What is a Mirror?
A mirror is a usually flat surface or curved surface that is able to reflect light. The most usual way this is done is to apply a thin coating of reflective material to a more firm surface, such as glass. The image reflected is usually of high quality, although two dimensional (that is flattened).
A mirror can reflect exact size and scale of the original, or bend it, or distort it, depending on the shape of the mirrored surface, either as an imperfection in the surface or as an intended result.
Uses of Mirrors
Mirrors are most commonly seen in places where it is useful to see a reflected image of a person. In a bedroom to see what clothing looks like on you, in a bathroom to fix hair and apply makeup. In a car to see objects is behind you. Mirrors in domestic situations have become somewhat ubiquitous.
A less obvious use, but only because of the way in which it is used, is the use of mirrors by architects and decorators to add light to location or to give a room more space. This can be very effective.
Even less known is the use of mirrors in scientific and mechanical settings. Mirrors are often used in cameras and other optical devices such as telescopes.
In fact, any device that employs or has as its use optics will make use of the light bending, distorting or corrective abilities of a mirror.
The Origins of the Mirror
It is difficult to be able to pinpoint an exact time that a polished surface was used to reflect light for a purpose.
The modern mirror - a silvered layer applied to glass - seems to have started in Germany around 200 years ago.
Justus von Liebig lived from 1803 to 1873 and was a German Chemist. He spent most of his career as a professor at the University of Giessen in Germany. He is actually most remembered for his contributions to advances in fertilisers, and in fact, is known as the father of the fertiliser industry. He also devised a method of extracting beef flavouring from beef products, which was made into Oxo brand beef stock cubes.
Although he would not realise the potential at the time, Liebig developed a method of replacing the lethal mercury being used to make mirrors for the rich. He discovered a method of combining silver with other elements to coat a sheet of glass, thereby making high-quality mirrors that could be used for any purpose, including telescopes.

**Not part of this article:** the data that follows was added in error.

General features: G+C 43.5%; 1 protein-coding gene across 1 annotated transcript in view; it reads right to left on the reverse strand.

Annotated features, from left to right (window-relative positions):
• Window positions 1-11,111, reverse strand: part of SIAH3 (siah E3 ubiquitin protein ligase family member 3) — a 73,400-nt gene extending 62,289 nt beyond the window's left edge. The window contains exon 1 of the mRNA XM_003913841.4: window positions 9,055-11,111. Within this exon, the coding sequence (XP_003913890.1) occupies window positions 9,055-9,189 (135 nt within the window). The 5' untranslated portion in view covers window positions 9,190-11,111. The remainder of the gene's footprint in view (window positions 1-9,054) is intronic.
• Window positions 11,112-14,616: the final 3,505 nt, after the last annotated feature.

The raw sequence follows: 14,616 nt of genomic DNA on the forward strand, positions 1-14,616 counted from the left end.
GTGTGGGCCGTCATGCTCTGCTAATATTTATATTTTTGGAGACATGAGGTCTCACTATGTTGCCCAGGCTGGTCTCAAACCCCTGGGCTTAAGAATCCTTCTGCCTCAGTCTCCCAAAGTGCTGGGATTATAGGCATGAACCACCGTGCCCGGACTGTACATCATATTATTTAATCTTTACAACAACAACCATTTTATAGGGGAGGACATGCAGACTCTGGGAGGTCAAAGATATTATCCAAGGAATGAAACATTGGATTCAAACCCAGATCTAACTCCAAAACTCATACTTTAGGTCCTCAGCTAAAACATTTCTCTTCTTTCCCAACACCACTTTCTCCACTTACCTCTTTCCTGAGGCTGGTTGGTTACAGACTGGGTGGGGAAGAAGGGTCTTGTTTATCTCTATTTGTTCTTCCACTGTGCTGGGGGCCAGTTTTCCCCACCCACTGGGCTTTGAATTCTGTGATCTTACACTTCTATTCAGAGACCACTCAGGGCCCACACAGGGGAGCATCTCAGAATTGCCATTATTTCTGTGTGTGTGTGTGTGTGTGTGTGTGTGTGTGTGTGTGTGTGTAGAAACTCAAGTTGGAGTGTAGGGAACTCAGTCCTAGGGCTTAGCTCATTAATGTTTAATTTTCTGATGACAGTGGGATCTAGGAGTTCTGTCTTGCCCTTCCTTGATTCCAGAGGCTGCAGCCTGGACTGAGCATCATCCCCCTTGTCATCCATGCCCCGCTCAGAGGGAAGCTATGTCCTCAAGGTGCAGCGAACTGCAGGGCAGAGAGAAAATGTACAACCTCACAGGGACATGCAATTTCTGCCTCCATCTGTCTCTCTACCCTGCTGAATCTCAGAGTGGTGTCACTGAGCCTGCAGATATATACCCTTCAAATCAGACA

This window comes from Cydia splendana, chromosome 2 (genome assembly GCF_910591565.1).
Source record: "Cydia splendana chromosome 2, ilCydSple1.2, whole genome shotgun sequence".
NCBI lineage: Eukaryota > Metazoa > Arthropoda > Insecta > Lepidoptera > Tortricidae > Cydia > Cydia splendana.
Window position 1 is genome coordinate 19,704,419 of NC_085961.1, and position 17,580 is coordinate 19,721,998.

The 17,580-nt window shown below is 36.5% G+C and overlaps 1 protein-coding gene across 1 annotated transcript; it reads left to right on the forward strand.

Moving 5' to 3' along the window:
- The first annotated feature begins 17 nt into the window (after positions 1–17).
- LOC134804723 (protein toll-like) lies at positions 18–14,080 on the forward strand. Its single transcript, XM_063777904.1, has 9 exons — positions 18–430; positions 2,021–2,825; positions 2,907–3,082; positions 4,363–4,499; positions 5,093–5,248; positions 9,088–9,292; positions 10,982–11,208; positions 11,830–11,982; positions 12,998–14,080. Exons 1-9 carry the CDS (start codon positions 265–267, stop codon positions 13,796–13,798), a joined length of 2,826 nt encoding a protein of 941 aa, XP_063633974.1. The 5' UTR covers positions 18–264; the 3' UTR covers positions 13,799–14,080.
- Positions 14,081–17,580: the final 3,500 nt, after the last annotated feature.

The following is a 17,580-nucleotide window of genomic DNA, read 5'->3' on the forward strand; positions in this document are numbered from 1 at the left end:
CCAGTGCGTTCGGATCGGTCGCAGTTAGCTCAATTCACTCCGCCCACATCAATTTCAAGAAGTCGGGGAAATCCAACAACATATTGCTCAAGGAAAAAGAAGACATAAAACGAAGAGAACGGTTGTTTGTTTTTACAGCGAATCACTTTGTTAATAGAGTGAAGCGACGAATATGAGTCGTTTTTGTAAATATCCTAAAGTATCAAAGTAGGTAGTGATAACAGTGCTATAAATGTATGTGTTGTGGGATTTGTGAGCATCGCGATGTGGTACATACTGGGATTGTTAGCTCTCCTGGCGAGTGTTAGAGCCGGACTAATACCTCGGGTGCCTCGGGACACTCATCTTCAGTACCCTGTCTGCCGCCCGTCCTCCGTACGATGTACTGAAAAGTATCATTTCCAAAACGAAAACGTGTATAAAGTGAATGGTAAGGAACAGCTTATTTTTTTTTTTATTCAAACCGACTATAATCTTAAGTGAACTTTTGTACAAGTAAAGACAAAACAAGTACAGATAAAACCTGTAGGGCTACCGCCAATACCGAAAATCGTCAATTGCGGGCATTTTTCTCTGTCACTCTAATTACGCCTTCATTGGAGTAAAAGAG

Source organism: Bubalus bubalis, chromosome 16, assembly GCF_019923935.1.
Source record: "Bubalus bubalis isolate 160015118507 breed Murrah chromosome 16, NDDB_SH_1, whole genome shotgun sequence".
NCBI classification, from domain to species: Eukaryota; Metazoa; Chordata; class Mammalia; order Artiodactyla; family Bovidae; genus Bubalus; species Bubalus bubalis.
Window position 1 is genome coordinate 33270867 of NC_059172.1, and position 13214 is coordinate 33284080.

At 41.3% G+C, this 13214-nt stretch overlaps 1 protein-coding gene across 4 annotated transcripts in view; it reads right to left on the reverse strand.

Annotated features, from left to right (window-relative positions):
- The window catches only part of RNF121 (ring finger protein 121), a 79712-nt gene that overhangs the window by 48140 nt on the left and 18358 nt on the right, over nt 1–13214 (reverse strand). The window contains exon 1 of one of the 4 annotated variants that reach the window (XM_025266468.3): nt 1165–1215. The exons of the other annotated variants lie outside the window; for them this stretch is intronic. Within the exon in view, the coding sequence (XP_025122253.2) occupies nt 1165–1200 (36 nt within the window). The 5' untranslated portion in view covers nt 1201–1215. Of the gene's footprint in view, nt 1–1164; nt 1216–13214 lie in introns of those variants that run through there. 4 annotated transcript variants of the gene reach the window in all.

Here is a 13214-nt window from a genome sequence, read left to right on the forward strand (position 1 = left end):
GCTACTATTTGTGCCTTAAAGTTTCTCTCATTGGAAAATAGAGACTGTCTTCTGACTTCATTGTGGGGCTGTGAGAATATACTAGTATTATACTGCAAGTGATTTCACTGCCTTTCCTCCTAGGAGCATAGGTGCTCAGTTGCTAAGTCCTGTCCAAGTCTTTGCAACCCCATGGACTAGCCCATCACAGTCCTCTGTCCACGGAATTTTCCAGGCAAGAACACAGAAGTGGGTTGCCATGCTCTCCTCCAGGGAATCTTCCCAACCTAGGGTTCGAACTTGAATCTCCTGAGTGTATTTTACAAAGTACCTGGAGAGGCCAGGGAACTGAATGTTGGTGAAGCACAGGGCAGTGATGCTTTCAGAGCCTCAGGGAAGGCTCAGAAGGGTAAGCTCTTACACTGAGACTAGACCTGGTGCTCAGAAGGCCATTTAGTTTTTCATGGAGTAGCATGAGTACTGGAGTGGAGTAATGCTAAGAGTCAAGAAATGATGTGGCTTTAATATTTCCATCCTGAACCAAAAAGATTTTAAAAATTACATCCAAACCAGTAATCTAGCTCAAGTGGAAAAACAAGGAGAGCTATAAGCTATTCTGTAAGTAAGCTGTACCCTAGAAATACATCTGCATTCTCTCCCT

The technique would not come into use until after his death but ultimately set the scene for what is our modern day mirror.
In the centuries prior to this, various metals, such as mercury, were added to the lower quality of glass to make reflective surfaces. As the quality of glass was not always perfect, the results were not what we could think of as a mirror today.
Prior to glass being used to manufacture mirrors, we have evidence of cultures from Mesopotamia (4000BC) and Egypt (3000 BC) used beaten and polished metals such as copper, and from China, bronze. You could expect the reflected image to be poor, at least by our standards, but nonetheless, useable.
Earlier, there are examples of people from around what is today Turkey using pieces of polished obsidian (volcanic glass) as reflective surfaces. This dates to around 6000BC.
Possibly earlier methods exist, but no record exists to give evidence of this.
Mirrors Today in Home Decor
Today we have a wide range of high-quality mirrors. Mirrors can be used to add to the decor of the room they are in or even be the focal point of that room, depending on the way that they are used.
Some of the considerations you should look at include;
- the size of the mirror. A small mirror will have more likelihood of being functional and blending into the room, a larger mirror will grab attention and become the main feature of a room, and a mirror of huge proportions, such as covering an entire wall, will take over the room entirely. This may be desirable in some settings.
- the shape of the mirror. A round or oval mirror will be suited to softer tones, whereas a mirror with sharper corners will throw a more modern or harsher look.
- frame shape and colour. A subtle coloured frame will help a mirror bland into the surrounding room. A room with darker carpets or slate floors may need a dark frame to help it blend. That same frame in a light coloured room will make the exact same mirror stand out as the only thing in the room.
- positioning. Where you place a mirror in the room and its angle will determine a lot. For example, a mirror positioned to capture and reflect the morning sun, but miss afternoon harsh light may be well placed. A mirror would not be positioned so as to constantly reflect visitors sitting on a couch, and so could be angled slightly upward. A mirror in a bedroom as to be positioned to show a person in full length, and so would have to have enough light available and distance to show.
Print Decor Mirrors
Print Decor specialises in a very wide range of mirrors so that the exact shape, size and frame can be found to match or stand out in a room.
Our expert's in home decor can help you to select the right mirror for your use.